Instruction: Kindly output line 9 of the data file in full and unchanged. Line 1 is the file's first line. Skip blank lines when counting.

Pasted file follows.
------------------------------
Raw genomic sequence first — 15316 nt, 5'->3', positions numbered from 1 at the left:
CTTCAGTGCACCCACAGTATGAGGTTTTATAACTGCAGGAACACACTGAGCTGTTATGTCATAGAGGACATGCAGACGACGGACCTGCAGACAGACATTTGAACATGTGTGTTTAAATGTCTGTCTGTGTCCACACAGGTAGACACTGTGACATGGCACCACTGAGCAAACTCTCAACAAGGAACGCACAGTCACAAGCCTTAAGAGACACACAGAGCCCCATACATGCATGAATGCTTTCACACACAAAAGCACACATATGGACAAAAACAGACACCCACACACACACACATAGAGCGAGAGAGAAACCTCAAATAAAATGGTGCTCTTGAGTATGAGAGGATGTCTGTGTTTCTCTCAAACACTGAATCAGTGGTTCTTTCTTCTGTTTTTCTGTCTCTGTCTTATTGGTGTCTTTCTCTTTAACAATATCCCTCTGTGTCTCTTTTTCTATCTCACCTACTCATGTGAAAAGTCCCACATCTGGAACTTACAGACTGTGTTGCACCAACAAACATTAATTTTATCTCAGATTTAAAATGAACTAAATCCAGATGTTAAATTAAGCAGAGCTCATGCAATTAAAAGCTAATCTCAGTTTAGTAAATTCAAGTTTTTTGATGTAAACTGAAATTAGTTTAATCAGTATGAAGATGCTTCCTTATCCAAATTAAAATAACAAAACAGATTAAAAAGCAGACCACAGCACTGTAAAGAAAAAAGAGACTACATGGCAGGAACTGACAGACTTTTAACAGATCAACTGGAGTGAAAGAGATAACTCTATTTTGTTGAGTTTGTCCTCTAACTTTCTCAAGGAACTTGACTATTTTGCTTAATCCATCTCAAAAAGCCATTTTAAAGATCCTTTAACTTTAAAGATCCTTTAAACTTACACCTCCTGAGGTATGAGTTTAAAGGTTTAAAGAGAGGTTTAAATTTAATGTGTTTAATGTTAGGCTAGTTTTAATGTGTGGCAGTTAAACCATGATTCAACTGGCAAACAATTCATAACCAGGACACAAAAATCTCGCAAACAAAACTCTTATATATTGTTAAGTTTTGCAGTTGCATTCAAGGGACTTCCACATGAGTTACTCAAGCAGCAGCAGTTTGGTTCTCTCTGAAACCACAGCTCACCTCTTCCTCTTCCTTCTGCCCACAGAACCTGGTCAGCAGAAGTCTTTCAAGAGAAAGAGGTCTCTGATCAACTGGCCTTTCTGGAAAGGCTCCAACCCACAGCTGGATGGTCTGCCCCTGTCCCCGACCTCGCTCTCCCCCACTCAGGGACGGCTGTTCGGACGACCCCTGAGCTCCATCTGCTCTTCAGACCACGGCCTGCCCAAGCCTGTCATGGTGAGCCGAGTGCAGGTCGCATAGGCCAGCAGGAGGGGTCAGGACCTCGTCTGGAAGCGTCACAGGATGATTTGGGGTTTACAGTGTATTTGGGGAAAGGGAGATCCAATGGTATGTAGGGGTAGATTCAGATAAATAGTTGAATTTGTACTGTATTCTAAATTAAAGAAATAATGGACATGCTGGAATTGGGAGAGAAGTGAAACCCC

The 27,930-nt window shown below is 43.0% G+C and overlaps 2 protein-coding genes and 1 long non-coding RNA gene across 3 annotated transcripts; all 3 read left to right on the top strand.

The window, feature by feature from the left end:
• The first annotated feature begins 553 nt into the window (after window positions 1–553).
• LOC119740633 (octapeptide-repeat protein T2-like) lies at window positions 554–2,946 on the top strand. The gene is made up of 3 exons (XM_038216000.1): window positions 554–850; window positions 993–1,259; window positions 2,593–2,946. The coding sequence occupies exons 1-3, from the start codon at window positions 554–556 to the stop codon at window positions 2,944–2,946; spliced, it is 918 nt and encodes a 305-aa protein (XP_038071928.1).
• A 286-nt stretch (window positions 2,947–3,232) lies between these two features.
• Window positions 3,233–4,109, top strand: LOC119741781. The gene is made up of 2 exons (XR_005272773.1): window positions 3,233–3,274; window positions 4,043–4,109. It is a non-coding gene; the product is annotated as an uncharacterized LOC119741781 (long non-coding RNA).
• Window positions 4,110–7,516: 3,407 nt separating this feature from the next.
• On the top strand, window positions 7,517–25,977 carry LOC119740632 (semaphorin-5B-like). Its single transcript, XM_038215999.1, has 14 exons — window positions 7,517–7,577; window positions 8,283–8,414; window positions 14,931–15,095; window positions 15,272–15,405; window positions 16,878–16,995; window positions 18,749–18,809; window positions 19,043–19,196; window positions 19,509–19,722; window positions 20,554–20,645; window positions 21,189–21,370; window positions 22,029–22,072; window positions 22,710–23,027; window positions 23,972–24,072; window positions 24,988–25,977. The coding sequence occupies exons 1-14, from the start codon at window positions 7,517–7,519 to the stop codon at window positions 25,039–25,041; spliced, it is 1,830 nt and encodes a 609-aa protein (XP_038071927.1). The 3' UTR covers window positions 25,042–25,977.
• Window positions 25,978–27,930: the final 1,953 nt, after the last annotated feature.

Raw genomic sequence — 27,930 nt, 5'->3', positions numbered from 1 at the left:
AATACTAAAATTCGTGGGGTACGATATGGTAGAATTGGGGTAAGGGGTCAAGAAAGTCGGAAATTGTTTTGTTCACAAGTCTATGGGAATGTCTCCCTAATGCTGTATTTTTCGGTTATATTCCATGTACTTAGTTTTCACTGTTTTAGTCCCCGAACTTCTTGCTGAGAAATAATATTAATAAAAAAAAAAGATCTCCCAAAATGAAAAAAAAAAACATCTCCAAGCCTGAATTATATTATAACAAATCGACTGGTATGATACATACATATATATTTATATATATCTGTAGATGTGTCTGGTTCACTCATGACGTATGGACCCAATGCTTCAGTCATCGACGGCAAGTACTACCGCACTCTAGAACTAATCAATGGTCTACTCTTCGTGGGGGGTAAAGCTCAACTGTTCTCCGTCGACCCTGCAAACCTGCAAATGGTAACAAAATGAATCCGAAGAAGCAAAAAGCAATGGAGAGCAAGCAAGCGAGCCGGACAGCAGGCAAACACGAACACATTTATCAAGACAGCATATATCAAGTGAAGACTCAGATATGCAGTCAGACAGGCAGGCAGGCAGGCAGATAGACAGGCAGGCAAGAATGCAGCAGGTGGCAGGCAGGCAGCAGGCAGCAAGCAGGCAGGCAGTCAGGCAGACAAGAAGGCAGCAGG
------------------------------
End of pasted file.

• Window positions 4,110–7,516: 3,407 nt separating this feature from the next.